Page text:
CALASIAO, PANGASINAN—Black “puto” (rice cakes) will be commercially available for the first time on Halloween week.
Benjie Corpuz, product designer of Bella’s Puto, one of the biggest producers here, says the colors match the special flavor of their puto—the soft, bite-size rice cake that has made this town famous.
The violet puto is ube-flavored, green puto tastes like buko and pandan, yellow has a banana or mango flavor, and red has a strawberry flavor. The white puto is now topped with a small strip of cheese, while specialty puto comes with ham or salted egg.
The chocolate-flavored black puto was introduced in December last year when the Calasiao government assembled a huge puto mosaic of a man and a child. The town was seeking to land a Guinness World record for the largest rice cake mosaic.
“The black puto may also work as Halloween party decorations or they can be served to visitors during All Saints’ Day,” Corpuz says.
He says producing black puto has been difficult at first “because there was no black food coloring available.” He finally found the right color after days of mixing food colors that were available.
This year, black food coloring can be bought in stores, making the task easier, he says.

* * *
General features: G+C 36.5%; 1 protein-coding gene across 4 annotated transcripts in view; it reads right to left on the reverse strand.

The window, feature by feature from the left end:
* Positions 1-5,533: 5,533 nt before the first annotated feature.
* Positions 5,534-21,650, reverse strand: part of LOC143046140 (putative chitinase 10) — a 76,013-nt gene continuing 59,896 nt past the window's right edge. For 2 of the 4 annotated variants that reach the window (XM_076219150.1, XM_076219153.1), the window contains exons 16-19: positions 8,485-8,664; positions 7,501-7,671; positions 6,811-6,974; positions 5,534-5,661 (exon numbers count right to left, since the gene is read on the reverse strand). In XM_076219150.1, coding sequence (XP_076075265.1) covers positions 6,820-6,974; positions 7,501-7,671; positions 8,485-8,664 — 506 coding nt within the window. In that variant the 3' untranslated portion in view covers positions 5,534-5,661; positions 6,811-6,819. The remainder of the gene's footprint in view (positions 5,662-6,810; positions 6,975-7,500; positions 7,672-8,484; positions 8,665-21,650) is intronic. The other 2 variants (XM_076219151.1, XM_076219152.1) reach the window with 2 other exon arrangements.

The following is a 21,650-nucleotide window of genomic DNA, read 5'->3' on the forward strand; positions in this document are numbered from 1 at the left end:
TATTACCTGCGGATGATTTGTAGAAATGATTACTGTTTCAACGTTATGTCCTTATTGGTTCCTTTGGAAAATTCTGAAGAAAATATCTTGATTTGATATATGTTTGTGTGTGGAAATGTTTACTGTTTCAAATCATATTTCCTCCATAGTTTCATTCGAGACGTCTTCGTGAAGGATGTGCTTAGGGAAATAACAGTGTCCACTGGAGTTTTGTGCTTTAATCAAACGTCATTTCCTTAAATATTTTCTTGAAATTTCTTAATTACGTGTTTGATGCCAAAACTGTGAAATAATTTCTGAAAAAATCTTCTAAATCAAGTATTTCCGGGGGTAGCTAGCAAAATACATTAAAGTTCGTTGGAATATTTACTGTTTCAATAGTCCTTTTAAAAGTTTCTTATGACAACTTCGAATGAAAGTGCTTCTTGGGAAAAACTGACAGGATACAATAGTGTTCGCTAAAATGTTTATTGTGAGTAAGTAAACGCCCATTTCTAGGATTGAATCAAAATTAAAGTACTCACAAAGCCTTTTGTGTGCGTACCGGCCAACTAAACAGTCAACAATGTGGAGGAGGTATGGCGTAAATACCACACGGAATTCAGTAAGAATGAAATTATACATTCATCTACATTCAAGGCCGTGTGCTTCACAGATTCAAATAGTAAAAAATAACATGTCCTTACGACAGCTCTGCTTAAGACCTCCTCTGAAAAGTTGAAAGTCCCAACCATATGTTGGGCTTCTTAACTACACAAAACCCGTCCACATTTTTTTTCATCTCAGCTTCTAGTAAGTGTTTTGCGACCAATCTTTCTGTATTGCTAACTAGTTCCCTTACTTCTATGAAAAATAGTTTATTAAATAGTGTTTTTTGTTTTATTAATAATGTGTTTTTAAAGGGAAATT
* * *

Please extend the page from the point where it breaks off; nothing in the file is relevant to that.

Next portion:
Bella’s Puto will also produce blueberry- and raspberry-flavored puto, which Corpuz hopes will be received well by younger customers.
“We have distributed samples of these new flavors at an event in one of the restaurants here and we got very positive feedback,” he says.
But no matter the color or flavor, the puto produced in this town retains its unique characteristic and texture, making it easily distinguishable from those produced in other provinces, according to Corpuz.
The size and shape of Calasiao puto are the same (about 12.5 grams) as the original, and are made of “the same rice, sugar and water and puto-making process,” he says.
Bella’s Puto factory is still on the same spot where it started in Barangay Dinalaoan here in 1976.
“We started with two ‘ganta’ of rice and a capital of P70,” says Rufo de la Cruz, who was then 25 and newly married. A ganta (about 2.5 kilograms) makes 500 pieces of puto.
“I would sell them every Sunday in movie houses and in places where there are many people for 20 centavos for 12 pieces while my wife had a small stall near the shrine of Señor Divino Tesoro,” says De la Cruz, now 74.
The puto they made was an instant hit that the De la Cruz couple decided to make rice cakes every day.
In 1986, they formally named their business after their eldest daughter, Bella.
Now producing at least 10,000 pieces of puto daily, the family business employs 60 workers, including drivers and salesclerks. Their products are sold in different parts of Luzon, including Metro Manila.